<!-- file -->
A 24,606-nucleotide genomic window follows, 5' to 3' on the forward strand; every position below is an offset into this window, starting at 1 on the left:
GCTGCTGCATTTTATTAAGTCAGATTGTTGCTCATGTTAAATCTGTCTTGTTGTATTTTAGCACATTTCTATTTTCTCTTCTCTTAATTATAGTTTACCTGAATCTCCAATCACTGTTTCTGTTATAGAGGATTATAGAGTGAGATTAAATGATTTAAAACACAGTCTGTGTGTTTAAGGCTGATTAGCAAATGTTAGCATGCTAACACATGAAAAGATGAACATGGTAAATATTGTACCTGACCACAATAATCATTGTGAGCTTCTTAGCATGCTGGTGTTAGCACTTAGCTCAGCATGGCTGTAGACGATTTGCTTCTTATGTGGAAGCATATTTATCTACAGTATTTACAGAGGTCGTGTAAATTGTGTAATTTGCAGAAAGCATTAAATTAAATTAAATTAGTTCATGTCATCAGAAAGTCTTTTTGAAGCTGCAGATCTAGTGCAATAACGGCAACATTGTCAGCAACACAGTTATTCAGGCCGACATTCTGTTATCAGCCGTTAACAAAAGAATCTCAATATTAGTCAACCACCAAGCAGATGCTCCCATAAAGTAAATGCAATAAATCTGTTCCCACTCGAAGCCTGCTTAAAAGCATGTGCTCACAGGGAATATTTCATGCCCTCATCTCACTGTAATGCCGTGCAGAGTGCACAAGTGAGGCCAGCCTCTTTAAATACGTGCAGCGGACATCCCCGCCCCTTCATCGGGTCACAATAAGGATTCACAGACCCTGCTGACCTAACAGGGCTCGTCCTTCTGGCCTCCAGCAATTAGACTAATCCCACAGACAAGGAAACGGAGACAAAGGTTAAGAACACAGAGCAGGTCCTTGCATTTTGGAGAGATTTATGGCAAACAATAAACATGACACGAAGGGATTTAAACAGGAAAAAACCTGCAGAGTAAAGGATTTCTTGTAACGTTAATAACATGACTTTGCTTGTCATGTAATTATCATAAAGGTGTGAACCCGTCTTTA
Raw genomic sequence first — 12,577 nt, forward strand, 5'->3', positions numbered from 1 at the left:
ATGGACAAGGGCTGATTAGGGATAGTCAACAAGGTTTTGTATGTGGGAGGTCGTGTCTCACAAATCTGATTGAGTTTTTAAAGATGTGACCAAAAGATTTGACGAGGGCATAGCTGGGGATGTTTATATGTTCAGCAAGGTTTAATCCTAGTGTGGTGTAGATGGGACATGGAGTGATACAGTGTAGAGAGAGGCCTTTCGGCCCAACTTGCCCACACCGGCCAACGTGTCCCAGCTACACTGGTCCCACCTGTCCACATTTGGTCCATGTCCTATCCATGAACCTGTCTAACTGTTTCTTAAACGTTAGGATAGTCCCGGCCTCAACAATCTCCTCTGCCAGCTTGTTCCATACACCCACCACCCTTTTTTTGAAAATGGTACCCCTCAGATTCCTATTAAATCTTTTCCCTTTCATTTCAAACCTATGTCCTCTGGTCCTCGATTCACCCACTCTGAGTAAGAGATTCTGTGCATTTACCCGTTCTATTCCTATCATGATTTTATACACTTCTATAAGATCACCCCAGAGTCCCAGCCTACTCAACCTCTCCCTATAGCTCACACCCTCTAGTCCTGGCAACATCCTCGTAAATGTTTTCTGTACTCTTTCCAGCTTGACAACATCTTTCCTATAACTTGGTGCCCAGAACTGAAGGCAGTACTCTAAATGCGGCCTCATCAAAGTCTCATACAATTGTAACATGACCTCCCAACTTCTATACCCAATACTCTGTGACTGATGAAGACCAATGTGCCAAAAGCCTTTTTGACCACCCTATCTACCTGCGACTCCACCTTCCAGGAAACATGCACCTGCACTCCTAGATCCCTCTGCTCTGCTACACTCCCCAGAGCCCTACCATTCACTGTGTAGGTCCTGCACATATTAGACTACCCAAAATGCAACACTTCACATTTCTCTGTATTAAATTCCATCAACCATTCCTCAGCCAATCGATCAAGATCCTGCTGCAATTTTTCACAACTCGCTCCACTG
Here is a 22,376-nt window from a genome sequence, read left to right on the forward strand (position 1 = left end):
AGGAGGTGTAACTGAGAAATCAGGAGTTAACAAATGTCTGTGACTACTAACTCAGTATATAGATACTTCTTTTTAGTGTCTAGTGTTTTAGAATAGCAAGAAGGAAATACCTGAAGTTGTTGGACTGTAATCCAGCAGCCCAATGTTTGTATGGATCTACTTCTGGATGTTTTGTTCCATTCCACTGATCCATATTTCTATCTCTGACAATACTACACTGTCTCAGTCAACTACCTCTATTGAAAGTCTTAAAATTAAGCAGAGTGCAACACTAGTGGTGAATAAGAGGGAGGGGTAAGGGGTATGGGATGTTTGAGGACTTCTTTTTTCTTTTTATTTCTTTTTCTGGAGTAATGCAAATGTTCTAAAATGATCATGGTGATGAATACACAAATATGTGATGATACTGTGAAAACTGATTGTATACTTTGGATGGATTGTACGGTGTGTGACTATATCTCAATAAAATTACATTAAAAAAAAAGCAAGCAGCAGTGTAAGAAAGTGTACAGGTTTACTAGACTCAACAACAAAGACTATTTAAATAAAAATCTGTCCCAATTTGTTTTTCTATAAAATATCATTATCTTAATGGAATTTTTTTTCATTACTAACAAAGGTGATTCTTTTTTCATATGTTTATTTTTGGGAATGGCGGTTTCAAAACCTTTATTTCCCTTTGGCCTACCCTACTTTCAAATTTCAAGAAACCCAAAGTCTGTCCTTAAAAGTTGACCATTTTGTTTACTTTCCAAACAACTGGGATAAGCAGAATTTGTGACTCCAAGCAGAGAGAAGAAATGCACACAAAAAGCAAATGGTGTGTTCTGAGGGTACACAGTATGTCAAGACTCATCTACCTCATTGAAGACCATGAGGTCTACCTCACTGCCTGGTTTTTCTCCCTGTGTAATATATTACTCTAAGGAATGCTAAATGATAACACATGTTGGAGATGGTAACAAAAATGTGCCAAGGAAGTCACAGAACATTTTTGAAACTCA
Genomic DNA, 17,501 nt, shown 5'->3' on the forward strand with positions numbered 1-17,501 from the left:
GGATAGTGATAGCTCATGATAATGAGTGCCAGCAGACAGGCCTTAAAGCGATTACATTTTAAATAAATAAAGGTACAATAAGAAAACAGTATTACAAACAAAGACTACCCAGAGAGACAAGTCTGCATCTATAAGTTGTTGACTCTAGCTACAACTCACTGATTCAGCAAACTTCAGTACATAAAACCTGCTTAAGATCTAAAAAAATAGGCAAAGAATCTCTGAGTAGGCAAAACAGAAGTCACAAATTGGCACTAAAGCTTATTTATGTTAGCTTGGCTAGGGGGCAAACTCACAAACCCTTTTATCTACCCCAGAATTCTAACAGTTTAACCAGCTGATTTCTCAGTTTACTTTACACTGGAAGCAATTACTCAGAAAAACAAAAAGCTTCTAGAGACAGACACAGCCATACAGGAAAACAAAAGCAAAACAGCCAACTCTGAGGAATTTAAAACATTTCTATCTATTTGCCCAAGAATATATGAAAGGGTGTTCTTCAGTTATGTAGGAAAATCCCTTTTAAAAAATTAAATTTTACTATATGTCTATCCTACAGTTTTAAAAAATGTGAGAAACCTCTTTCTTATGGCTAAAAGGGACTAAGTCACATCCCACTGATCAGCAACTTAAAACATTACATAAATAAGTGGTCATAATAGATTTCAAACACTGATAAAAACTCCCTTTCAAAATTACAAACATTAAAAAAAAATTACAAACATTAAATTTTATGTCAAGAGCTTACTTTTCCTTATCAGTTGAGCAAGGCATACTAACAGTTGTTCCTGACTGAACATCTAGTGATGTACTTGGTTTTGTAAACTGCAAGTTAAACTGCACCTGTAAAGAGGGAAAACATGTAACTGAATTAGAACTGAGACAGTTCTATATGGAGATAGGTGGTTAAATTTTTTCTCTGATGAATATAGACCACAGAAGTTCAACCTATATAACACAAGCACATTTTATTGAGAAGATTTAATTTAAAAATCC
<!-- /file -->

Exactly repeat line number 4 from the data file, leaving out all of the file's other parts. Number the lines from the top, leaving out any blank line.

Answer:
ATGGACAAGGGCTGATTAGGGATAGTCAACAAGGTTTTGTATGTGGGAGGTCGTGTCTCACAAATCTGATTGAGTTTTTAAAGATGTGACCAAAAGATTTGACGAGGGCATAGCTGGGGATGTTTATATGTTCAGCAAGGTTTAATCCTAGTGTGGTGTAGATGGGACATGGAGTGATACAGTGTAGAGAGAGGCCTTTCGGCCCAACTTGCCCACACCGGCCAACGTGTCCCAGCTACACTGGTCCCACCTGTCCACATTTGGTCCATGTCCTATCCATGAACCTGTCTAACTGTTTCTTAAACGTTAGGATAGTCCCGGCCTCAACAATCTCCTCTGCCAGCTTGTTCCATACACCCACCACCCTTTTTTTGAAAATGGTACCCCTCAGATTCCTATTAAATCTTTTCCCTTTCATTTCAAACCTATGTCCTCTGGTCCTCGATTCACCCACTCTGAGTAAGAGATTCTGTGCATTTACCCGTTCTATTCCTATCATGATTTTATACACTTCTATAAGATCACCCCAGAGTCCCAGCCTACTCAACCTCTCCCTATAGCTCACACCCTCTAGTCCTGGCAACATCCTCGTAAATGTTTTCTGTACTCTTTCCAGCTTGACAACATCTTTCCTATAACTTGGTGCCCAGAACTGAAGGCAGTACTCTAAATGCGGCCTCATCAAAGTCTCATACAATTGTAACATGACCTCCCAACTTCTATACCCAATACTCTGTGACTGATGAAGACCAATGTGCCAAAAGCCTTTTTGACCACCCTATCTACCTGCGACTCCACCTTCCAGGAAACATGCACCTGCACTCCTAGATCCCTCTGCTCTGCTACACTCCCCAGAGCCCTACCATTCACTGTGTAGGTCCTGCACATATTAGACTACCCAAAATGCAACACTTCACATTTCTCTGTATTAAATTCCATCAACCATTCCTCAGCCAATCGATCAAGATCCTGCTGCAATTTTTCACAACTCGCTCCACTG